The National Deaf Children’s Society (NDCS) conducted an analysis to determine how deaf children were performing in school.
The charity discovered that if a child had hearing difficulties their education was more likely to suffer and consequently, they were more likely to fall behind in school compared to their peers.
Figures revealed that only 30.6 per cent of deaf pupils achieve a GCSE strong pass of grade five or above, in both English and Maths compared with 48.3 per cent of children with no special educational needs (SEN).
Furthermore, 57 per cent failed to reach expected levels in reading, writing and maths in their SATs tests at the end of their primary education, compared with 26 per cent of children with no SEN.
The Government’s data suggested that the average attainment eight score (how well pupils do across eight core subjects) for children with impaired hearing was 39.2, however those with no SEN, the average was 49.8.
Chief Executive of the NDCS, Susan Daniels, said: “These figures show the true depth of the crisis engulfing deaf education in this country.
“Meanwhile, the Government is starving local councils of funding; meaning their support is cut back and their specialist teachers are being laid off.”
Ms Daniels added: “The Government needs to address the gap in results urgently and begin to adequately fund the support deaf children need.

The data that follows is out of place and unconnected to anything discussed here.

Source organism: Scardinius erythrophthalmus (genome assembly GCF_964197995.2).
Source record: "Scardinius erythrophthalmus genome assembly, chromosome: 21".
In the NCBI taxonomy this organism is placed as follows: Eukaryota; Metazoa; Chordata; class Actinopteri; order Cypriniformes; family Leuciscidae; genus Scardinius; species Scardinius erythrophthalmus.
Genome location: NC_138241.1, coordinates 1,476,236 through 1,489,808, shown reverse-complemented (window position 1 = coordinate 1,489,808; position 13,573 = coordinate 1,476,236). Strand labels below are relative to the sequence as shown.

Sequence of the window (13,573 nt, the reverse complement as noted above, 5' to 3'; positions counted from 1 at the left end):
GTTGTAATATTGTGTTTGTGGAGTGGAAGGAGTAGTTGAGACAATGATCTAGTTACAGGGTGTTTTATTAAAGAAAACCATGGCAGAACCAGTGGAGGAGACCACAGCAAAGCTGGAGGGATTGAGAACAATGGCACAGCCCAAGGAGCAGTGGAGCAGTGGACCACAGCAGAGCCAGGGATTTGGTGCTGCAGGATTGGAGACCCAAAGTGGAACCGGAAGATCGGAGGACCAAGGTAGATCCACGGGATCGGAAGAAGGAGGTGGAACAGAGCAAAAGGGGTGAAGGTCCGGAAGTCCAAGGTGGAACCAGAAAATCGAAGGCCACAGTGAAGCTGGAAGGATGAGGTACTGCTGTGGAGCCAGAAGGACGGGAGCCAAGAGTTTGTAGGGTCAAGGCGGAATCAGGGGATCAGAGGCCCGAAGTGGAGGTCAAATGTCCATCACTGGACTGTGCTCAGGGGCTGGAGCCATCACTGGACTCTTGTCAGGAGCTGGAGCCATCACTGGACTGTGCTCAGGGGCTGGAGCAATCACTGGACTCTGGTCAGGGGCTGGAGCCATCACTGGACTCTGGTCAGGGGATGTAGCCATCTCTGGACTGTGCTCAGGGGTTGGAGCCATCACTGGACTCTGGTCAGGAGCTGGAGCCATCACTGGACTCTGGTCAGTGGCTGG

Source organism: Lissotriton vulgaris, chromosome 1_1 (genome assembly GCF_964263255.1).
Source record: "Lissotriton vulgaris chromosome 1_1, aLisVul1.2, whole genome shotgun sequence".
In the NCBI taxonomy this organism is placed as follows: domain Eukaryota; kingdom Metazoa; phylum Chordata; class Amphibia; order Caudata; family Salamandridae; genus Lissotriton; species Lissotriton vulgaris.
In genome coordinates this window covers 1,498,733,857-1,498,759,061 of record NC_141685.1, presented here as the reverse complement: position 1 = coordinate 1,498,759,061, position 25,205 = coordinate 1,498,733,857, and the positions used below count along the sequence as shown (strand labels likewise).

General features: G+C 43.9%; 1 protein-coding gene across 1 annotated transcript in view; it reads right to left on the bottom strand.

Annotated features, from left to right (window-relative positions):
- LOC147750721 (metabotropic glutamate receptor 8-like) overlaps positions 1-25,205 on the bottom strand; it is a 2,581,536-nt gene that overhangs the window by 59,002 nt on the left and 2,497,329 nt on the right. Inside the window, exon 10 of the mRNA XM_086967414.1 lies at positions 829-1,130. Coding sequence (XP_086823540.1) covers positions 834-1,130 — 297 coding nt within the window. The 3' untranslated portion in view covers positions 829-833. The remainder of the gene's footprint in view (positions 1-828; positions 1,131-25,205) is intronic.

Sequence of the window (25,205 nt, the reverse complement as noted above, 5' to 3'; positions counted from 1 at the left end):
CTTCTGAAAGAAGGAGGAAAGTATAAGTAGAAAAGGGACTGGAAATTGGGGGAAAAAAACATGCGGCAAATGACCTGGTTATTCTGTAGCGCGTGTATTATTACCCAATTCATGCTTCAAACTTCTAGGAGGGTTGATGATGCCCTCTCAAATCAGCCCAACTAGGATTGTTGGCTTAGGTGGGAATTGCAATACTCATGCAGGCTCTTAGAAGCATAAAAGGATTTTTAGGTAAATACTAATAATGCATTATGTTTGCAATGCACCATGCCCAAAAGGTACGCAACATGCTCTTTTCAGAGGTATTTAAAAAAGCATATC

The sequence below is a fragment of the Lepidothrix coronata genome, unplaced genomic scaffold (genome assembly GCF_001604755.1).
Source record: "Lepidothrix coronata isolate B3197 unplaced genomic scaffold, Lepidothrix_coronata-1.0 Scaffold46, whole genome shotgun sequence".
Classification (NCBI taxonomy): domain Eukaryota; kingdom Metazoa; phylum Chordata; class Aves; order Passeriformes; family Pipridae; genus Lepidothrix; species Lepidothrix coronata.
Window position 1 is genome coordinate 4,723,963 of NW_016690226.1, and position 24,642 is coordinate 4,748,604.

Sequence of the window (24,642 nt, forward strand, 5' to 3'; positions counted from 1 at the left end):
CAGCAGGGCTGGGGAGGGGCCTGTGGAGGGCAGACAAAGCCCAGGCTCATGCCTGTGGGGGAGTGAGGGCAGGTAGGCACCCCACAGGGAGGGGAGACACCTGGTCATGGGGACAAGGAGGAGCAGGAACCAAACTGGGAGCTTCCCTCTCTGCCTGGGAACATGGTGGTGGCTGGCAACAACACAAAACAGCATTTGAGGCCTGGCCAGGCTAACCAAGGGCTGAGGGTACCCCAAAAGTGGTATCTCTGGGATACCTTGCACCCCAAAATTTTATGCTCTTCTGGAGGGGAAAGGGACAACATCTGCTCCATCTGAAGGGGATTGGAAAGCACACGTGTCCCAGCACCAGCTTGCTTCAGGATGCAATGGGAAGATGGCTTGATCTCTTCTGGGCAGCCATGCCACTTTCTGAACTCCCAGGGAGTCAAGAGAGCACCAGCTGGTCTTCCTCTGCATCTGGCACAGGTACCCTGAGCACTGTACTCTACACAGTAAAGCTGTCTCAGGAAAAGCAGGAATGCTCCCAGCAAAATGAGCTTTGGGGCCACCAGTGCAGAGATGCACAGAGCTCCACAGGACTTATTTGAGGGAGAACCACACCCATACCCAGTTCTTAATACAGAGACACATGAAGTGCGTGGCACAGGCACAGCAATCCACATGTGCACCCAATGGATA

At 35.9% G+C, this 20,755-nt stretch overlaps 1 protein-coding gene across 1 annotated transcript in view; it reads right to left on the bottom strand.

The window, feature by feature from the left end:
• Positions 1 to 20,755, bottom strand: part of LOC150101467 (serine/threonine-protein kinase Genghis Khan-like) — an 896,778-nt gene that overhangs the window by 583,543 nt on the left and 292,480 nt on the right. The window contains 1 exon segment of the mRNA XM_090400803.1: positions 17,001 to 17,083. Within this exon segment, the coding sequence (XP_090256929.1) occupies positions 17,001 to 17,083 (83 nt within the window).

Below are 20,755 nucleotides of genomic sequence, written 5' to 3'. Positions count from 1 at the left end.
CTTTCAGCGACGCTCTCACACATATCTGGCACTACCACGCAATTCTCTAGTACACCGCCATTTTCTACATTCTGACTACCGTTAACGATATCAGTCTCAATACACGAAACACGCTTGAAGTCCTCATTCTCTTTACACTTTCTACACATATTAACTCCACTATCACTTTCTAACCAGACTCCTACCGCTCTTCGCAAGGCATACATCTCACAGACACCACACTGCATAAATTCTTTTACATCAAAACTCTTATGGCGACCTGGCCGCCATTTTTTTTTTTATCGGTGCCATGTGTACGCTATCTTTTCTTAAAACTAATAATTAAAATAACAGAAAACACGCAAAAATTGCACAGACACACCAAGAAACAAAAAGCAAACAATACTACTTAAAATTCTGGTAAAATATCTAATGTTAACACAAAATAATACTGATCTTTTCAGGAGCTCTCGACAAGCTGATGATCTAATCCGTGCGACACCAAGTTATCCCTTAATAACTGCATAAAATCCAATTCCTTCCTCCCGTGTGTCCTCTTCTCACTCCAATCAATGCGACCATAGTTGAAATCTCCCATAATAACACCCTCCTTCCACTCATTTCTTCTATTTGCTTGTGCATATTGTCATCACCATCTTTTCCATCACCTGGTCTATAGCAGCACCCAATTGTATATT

“It promised every child in this country a world-class education, but until deaf and hearing children progress and achieve at the same level, it is failing to deliver and that is utterly unacceptable.”
A spokeswoman for the Department for Education said: “Our ambition for children with special educational needs and disabilities, including those who are deaf, is exactly the same for every other child – to achieve well in education, and go on to live happy and fulfilled lives.
“We recognise that local authorities are facing cost pressures on high needs and that there is more to do which is why in December 2018 we announced an additional £250 million in funding for high needs over this and next year.”